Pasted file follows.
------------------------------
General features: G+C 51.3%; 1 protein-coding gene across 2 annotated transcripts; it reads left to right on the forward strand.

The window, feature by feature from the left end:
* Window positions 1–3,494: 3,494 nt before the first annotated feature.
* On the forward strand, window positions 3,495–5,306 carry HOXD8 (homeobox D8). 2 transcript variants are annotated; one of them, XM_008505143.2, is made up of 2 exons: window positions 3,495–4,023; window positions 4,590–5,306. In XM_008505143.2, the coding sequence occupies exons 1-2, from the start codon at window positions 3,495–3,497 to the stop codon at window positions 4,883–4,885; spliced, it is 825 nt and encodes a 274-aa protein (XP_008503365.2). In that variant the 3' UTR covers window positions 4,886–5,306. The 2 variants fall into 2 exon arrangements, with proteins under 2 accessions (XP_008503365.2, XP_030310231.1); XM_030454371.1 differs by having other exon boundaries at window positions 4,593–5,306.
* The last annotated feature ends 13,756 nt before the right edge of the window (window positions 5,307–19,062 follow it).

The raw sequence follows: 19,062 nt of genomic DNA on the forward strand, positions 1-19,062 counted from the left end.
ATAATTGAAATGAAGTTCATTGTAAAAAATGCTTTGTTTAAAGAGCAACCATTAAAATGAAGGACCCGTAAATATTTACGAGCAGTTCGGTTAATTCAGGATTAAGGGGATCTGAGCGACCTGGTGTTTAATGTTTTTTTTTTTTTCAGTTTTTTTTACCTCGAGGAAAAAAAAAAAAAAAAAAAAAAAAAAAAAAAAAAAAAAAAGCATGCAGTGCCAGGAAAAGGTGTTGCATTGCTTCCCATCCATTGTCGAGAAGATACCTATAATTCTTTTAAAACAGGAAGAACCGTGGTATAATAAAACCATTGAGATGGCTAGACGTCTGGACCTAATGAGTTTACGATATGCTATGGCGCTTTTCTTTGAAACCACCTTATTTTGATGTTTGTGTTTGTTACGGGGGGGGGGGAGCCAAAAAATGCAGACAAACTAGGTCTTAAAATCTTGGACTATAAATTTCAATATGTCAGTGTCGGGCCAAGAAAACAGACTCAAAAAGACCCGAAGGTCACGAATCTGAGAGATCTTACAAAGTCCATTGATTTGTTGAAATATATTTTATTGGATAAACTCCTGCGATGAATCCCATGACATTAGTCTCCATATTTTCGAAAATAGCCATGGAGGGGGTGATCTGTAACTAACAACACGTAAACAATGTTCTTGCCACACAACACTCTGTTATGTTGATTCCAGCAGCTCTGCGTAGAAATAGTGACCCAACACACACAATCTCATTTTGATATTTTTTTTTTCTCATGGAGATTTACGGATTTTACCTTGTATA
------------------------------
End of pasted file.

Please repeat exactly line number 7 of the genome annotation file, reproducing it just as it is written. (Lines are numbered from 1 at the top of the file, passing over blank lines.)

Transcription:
ATAATTGAAATGAAGTTCATTGTAAAAAATGCTTTGTTTAAAGAGCAACCATTAAAATGAAGGACCCGTAAATATTTACGAGCAGTTCGGTTAATTCAGGATTAAGGGGATCTGAGCGACCTGGTGTTTAATGTTTTTTTTTTTTTCAGTTTTTTTTACCTCGAGGAAAAAAAAAAAAAAAAAAAAAAAAAAAAAAAAAAAAAAAAGCATGCAGTGCCAGGAAAAGGTGTTGCATTGCTTCCCATCCATTGTCGAGAAGATACCTATAATTCTTTTAAAACAGGAAGAACCGTGGTATAATAAAACCATTGAGATGGCTAGACGTCTGGACCTAATGAGTTTACGATATGCTATGGCGCTTTTCTTTGAAACCACCTTATTTTGATGTTTGTGTTTGTTACGGGGGGGGGGGAGCCAAAAAATGCAGACAAACTAGGTCTTAAAATCTTGGACTATAAATTTCAATATGTCAGTGTCGGGCCAAGAAAACAGACTCAAAAAGACCCGAAGGTCACGAATCTGAGAGATCTTACAAAGTCCATTGATTTGTTGAAATATATTTTATTGGATAAACTCCTGCGATGAATCCCATGACATTAGTCTCCATATTTTCGAAAATAGCCATGGAGGGGGTGATCTGTAACTAACAACACGTAAACAATGTTCTTGCCACACAACACTCTGTTATGTTGATTCCAGCAGCTCTGCGTAGAAATAGTGACCCAACACACACAATCTCATTTTGATATTTTTTTTTTCTCATGGAGATTTACGGATTTTACCTTGTATA